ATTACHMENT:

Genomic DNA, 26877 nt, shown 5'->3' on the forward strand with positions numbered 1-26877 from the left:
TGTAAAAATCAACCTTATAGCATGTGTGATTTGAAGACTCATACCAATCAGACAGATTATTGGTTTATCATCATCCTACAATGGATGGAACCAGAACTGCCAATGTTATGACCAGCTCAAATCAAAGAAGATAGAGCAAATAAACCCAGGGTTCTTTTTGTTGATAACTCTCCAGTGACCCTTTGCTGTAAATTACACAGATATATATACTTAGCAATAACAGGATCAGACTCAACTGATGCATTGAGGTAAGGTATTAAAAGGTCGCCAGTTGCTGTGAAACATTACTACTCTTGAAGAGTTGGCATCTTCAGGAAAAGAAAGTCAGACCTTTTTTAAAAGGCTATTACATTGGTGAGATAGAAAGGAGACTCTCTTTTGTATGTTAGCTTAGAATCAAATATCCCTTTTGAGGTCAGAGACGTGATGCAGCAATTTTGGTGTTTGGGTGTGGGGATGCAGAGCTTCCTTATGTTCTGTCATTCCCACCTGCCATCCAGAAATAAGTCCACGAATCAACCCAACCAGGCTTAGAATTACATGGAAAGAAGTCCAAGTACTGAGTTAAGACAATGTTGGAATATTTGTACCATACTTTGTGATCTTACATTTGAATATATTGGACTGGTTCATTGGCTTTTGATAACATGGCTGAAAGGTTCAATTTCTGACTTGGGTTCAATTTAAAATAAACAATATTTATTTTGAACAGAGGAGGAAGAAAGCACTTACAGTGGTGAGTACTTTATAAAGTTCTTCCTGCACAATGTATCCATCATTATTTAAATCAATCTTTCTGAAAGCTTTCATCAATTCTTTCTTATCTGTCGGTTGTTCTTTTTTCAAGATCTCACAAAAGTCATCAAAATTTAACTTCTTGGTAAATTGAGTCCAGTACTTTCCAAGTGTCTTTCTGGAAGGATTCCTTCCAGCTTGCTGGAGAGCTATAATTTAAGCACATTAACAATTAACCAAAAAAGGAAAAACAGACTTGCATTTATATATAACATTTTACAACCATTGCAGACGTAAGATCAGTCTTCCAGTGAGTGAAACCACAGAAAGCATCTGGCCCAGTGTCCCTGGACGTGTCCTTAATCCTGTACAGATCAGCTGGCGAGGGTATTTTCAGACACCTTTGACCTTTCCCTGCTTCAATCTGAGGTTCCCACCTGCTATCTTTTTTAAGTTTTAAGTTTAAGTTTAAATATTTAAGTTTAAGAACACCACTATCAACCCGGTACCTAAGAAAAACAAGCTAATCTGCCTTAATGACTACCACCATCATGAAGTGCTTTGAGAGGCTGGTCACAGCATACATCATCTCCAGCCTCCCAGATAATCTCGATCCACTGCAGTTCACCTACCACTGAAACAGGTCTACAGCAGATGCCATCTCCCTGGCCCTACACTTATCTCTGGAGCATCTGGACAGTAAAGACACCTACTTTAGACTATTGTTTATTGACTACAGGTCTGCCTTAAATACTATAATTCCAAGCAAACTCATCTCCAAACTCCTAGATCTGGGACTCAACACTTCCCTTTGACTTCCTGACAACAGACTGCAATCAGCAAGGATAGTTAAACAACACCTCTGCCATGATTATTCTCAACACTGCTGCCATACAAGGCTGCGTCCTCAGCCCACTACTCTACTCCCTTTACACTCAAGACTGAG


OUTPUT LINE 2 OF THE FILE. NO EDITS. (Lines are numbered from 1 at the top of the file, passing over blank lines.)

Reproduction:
TGTAAAAATCAACCTTATAGCATGTGTGATTTGAAGACTCATACCAATCAGACAGATTATTGGTTTATCATCATCCTACAATGGATGGAACCAGAACTGCCAATGTTATGACCAGCTCAAATCAAAGAAGATAGAGCAAATAAACCCAGGGTTCTTTTTGTTGATAACTCTCCAGTGACCCTTTGCTGTAAATTACACAGATATATATACTTAGCAATAACAGGATCAGACTCAACTGATGCATTGAGGTAAGGTATTAAAAGGTCGCCAGTTGCTGTGAAACATTACTACTCTTGAAGAGTTGGCATCTTCAGGAAAAGAAAGTCAGACCTTTTTTAAAAGGCTATTACATTGGTGAGATAGAAAGGAGACTCTCTTTTGTATGTTAGCTTAGAATCAAATATCCCTTTTGAGGTCAGAGACGTGATGCAGCAATTTTGGTGTTTGGGTGTGGGGATGCAGAGCTTCCTTATGTTCTGTCATTCCCACCTGCCATCCAGAAATAAGTCCACGAATCAACCCAACCAGGCTTAGAATTACATGGAAAGAAGTCCAAGTACTGAGTTAAGACAATGTTGGAATATTTGTACCATACTTTGTGATCTTACATTTGAATATATTGGACTGGTTCATTGGCTTTTGATAACATGGCTGAAAGGTTCAATTTCTGACTTGGGTTCAATTTAAAATAAACAATATTTATTTTGAACAGAGGAGGAAGAAAGCACTTACAGTGGTGAGTACTTTATAAAGTTCTTCCTGCACAATGTATCCATCATTATTTAAATCAATCTTTCTGAAAGCTTTCATCAATTCTTTCTTATCTGTCGGTTGTTCTTTTTTCAAGATCTCACAAAAGTCATCAAAATTTAACTTCTTGGTAAATTGAGTCCAGTACTTTCCAAGTGTCTTTCTGGAAGGATTCCTTCCAGCTTGCTGGAGAGCTATAATTTAAGCACATTAACAATTAACCAAAAAAGGAAAAACAGACTTGCATTTATATATAACATTTTACAACCATTGCAGACGTAAGATCAGTCTTCCAGTGAGTGAAACCACAGAAAGCATCTGGCCCAGTGTCCCTGGACGTGTCCTTAATCCTGTACAGATCAGCTGGCGAGGGTATTTTCAGACACCTTTGACCTTTCCCTGCTTCAATCTGAGGTTCCCACCTGCTATCTTTTTTAAGTTTTAAGTTTAAGTTTAAATATTTAAGTTTAAGAACACCACTATCAACCCGGTACCTAAGAAAAACAAGCTAATCTGCCTTAATGACTACCACCATCATGAAGTGCTTTGAGAGGCTGGTCACAGCATACATCATCTCCAGCCTCCCAGATAATCTCGATCCACTGCAGTTCACCTACCACTGAAACAGGTCTACAGCAGATGCCATCTCCCTGGCCCTACACTTATCTCTGGAGCATCTGGACAGTAAAGACACCTACTTTAGACTATTGTTTATTGACTACAGGTCTGCCTTAAATACTATAATTCCAAGCAAACTCATCTCCAAACTCCTAGATCTGGGACTCAACACTTCCCTTTGACTTCCTGACAACAGACTGCAATCAGCAAGGATAGTTAAACAACACCTCTGCCATGATTATTCTCAACACTGCTGCCATACAAGGCTGCGTCCTCAGCCCACTACTCTACTCCCTTTACACTCAAGACTGAG